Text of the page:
-ation, -ization (-iz[e] + -ation); -isation (British spelling variation)

(Greek > Latin: a suffix; action, act, process, state, or condition; or result of doing something)

Although there are over 1,450 word entries ending with -ation or -ization listed in this unit, there are certainly many more which exist in the English language. At any rate, this unit provides a significant number of -ation and -ization examples for you to see.

electromigration
1. The motion of ions in a metal conductor within an integrated circuit, typically in aluminum surfaces in response to high current passage.

It causes voids (empty spaces) in the conductor that can grow until current flow is blocked.

Its destructive effects are aggravated at high temperature and high-current flow, but these effects can be minimized by limiting current densities and alloying the aluminum with copper or titanium.

2. A detrimental effect occurring in transistors employing aluminum metallization schemes.

Electromigration of aluminum results from the mass transportation of metal by momentum exchanges between thermally activated metal ions and conduction electrons.

When it occurs, the ideally uniform aluminum film reconstructs to form thin conductor regions and extruded-like hillocks (hills or bumps) that may cause the transistor's destruction.

electromodulation
1. In absorption spectroscopy, the measurement of changes in the transmittance or reflectance of a sample solution induced by an externally applied electric field.
2. The process of modulation spectroscopy in which changes are measured during the transmission or the reflection spectra produced by modifying an electric field.
electron configuration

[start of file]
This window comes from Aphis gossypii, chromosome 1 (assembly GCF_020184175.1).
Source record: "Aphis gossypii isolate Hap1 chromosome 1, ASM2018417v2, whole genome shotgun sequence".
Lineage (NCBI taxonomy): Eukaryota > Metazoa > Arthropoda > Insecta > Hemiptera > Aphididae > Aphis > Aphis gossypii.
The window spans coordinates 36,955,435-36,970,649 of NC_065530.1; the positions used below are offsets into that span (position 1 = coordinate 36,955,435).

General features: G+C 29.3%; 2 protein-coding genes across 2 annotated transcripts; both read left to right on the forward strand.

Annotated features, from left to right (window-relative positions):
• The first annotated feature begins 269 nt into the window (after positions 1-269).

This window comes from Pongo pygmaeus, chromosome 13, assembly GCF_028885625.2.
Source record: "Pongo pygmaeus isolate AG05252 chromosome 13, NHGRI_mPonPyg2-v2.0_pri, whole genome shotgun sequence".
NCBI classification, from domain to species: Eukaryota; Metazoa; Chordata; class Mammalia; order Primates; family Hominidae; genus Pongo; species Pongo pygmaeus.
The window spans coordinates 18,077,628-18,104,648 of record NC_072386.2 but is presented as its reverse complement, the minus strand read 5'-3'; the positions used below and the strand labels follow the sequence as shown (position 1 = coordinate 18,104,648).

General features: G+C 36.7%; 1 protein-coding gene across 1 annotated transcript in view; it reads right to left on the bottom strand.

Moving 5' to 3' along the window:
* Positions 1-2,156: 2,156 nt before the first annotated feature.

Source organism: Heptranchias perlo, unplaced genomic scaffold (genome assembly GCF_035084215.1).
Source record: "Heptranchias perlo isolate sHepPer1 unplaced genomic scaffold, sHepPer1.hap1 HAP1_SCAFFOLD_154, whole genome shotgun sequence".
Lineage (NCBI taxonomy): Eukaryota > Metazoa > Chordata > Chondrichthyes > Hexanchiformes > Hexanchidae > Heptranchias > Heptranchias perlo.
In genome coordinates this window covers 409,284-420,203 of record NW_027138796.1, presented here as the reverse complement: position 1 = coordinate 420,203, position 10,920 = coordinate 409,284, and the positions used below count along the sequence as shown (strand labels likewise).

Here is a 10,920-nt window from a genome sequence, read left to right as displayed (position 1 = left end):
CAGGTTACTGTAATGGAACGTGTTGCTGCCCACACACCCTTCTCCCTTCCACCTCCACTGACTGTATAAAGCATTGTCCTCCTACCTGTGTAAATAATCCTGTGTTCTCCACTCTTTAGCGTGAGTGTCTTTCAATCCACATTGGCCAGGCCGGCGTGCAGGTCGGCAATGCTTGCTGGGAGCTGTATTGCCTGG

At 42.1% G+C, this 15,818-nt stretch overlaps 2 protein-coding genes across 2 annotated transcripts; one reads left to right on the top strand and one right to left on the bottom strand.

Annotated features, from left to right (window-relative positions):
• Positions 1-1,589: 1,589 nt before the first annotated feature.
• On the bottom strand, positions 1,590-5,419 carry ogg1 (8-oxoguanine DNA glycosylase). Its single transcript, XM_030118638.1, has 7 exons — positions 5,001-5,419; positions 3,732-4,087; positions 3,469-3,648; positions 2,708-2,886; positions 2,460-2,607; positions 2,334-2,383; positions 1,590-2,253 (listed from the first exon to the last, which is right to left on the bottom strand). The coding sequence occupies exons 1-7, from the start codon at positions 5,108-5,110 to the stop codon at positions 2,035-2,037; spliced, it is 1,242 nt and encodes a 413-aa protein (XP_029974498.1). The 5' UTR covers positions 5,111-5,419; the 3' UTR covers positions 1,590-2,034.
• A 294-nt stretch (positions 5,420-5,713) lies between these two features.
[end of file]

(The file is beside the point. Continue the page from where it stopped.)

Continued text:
1. A configuration that shows the way in which the electrons in an atom occupy, in order of increasing energy, the available orbitals and spin states.
2. The orbital arrangement of an atom's electrons.

Negatively charged electrons are attracted to a positively charged nucleus to form an atom or an ion.

3. The arrangement of electrons in an atom, molecule, or other physical structure; such as, a crystal.
4. The specific distribution of electrons in atomic orbitals of atoms or or ions.
electronic defense evaluation
1. A procedure in which a pilot uses electronic countermeasures to penetrate an area that is monitored by radar.

The process is designed to determine the effectiveness of both radar and aircraft.

2. A mutual evaluation of radar and aircraft, with the aircraft trying to penetrate the radar's area of coverage in an electronic countermeasure environment.
electronic horizontal-situation indicator, electronic horizontal situation indicator, EHSI; horizontal-situation indicator, horizontal situation indicator
1. An integrated multicolor map display of an airplane's position combined with a color weather radar display, plus a scale selected by the pilot, together with information on wind directions and velocities, horizontal situations, and deviation from the planned vertical path.
2. An instrument which may display bearing and distance to a navigation aid, magnetic heading, track/course and track/course deviation.
3. An electronically generated display that provides a basic horizontal view of the aircraft's navigation picture.
4. A combination instrument which shows a pilot the actual coarse, as compared to the intended coarse, and the relationship of the aircraft to the glide slope.
electronic identification system
When a digit number is painlessly planted under an animal's skin and can be picked up by scanners at pet shelters in order to identify a stolen or lost pet.
electronic navigation
1. The use of electronic aids to determine the position and to direct the course of a craft; such as, aircraft or water craft.
2. Navigation by means of any electronic device or instrument.
3. A means of determining a geographical position using electronic instruments, principally satellite navigation equipment.
electronic polarization
1. The ionic energy (in the form of charged atoms) that an electron exhibits in the presence of an electric field.